After reading through hundreds of comments to last week's digital media ethics poll, I've come to the realization that my readers are much more rational and reasonable than the entertainment industry. Overall, I see plenty of common sense in those responses. When it comes to sharing digital music, for example, a large number of you think it's perfectly OK and even good for the industry. Not surprisingly, that stand is at odds with the RIAA.
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The response to the digital media ethics poll I posted earlier this week has been overwhelming. Based on these results, thne RIAA and its allies are clearly losing the battle of ideas. Here's a summary of the voting so far, along with links so you can add your opinion.
In 2011, Google announced its intention to abandon the popular H.264 video standard in favor of its own open-source codec, VP8. That inspired legal threats from H.264 patent holders. Today the two groups announced a settlement.
Apple's latest courtroom drama fizzled, with the company winning a verdict against Samsung that didn't even come close to paying its legal bills. Is it time for Apple to end its proxy war against Google's Android?
Over the years, I have read hundreds of license agreements, looking for little gotchas and clear descriptions of rights. But I have never, ever seen a legal document like the one Apple has attached to its new iBooks Author program.
In a high-profile election-related lawsuit in a U.S. District Court, the plaintiffs' legal team filed a motion begging for an extension, blaming “numerous technical incompatibilities" between Google Docs and Microsoft Word. They made three rookie mistakes.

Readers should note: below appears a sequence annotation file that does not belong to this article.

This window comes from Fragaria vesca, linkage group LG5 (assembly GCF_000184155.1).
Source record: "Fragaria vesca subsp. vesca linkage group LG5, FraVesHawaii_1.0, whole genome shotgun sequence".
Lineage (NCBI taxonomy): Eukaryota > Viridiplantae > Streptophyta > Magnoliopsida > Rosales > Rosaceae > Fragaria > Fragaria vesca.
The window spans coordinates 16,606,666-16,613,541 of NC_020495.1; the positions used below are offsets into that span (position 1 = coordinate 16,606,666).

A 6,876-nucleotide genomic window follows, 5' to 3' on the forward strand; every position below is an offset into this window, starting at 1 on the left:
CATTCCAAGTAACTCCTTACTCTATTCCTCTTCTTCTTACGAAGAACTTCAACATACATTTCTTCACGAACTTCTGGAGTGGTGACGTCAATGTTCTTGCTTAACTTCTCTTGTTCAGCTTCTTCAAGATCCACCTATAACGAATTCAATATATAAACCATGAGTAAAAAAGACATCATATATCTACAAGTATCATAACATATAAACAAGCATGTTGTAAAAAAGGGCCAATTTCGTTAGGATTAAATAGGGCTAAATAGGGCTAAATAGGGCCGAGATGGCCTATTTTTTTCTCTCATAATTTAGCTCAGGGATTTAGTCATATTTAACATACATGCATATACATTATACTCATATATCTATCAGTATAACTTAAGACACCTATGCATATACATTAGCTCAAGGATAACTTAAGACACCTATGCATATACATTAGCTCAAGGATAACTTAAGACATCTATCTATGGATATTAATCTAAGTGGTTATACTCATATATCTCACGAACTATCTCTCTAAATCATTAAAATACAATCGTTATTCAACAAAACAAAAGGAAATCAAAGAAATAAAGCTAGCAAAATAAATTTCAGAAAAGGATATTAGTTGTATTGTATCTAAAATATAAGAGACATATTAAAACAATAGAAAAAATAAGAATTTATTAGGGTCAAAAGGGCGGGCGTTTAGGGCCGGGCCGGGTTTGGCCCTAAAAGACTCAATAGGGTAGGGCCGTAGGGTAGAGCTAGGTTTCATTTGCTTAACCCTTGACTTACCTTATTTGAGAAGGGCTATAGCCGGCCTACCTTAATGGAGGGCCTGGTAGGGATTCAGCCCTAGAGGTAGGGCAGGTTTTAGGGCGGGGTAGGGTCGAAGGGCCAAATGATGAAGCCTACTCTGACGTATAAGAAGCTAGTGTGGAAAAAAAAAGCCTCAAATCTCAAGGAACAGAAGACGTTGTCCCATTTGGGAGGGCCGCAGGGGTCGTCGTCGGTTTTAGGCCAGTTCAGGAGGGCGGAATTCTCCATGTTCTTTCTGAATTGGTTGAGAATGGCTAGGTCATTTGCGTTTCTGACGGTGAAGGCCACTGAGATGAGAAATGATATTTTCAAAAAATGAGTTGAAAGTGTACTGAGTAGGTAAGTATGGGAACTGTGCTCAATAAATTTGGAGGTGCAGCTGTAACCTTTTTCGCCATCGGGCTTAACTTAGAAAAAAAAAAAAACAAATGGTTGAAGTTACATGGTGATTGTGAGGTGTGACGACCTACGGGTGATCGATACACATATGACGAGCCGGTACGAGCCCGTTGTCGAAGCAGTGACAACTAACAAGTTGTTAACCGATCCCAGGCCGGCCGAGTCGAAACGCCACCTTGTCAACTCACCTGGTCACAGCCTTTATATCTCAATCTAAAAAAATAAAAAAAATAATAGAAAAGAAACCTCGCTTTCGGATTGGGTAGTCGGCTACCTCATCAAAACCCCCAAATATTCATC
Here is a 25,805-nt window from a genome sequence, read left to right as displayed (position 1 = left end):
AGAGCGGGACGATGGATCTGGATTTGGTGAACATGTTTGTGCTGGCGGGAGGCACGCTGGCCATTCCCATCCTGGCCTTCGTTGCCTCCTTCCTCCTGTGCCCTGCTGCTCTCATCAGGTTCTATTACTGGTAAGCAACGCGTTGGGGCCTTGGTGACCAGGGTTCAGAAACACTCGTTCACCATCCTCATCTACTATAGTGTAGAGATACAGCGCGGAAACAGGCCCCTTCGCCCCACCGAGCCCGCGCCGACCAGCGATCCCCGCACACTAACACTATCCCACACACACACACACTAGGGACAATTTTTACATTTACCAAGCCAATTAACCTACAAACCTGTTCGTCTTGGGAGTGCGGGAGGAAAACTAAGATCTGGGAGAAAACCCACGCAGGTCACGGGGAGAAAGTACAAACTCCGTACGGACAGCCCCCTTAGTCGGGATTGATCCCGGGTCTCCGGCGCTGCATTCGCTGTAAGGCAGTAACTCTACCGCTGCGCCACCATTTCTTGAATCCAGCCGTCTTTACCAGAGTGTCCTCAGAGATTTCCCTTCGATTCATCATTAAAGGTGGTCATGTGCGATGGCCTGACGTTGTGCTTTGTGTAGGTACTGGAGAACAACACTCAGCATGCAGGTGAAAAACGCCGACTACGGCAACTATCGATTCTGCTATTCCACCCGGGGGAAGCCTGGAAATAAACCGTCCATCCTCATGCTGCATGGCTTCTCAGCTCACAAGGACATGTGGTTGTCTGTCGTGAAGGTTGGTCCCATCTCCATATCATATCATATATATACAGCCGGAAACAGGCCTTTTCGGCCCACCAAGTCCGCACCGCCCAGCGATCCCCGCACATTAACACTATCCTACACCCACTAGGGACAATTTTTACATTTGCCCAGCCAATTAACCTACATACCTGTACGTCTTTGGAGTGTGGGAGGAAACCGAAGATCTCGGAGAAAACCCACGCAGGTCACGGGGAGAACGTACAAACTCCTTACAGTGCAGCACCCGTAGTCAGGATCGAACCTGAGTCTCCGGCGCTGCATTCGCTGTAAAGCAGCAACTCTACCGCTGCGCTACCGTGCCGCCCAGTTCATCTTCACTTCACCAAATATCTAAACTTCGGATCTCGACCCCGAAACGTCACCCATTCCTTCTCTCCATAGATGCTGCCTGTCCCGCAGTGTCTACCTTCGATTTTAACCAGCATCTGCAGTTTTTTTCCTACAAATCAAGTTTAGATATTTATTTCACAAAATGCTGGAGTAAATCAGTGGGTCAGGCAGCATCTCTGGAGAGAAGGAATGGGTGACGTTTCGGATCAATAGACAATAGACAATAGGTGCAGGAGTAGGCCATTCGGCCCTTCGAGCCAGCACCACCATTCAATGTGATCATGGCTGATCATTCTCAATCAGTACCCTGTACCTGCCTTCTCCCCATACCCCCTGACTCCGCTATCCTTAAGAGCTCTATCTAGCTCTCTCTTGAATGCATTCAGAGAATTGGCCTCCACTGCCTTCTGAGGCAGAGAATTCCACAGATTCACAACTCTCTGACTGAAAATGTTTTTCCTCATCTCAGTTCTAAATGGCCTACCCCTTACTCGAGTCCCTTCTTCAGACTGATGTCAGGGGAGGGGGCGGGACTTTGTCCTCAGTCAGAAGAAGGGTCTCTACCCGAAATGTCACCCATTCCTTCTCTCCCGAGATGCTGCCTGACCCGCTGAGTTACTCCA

A long-simmering patent dispute involving Google and some of its key rivals could finally be over. Today's deal transfers the former Nortel patents to a syndicate of 30 members and comes on the heels of a settlement in a patent infringement lawsuit last month.
More than two years ago, two rival divisions within Microsoft slugged it out over an innovative feature in IE8. The IE development team, representing Good Microsoft, had written an awesome privacy protection platform. The online advertising division, representing Bad Microsoft, objected. Guess who won?
Google wants to make its VP8 video codec a patent-free standard. The competition just threw down the first big challenge to that strategy. MPEG-LA, lhe group that manages the licensing of patents for the H.264 codec, is forming a patent pool for VP8. What does this mean?
Twitter thought they could wait out Trump's term in office. After putting the President on a 12-hour time-out earlier this week, the company has banned the President's account permanently.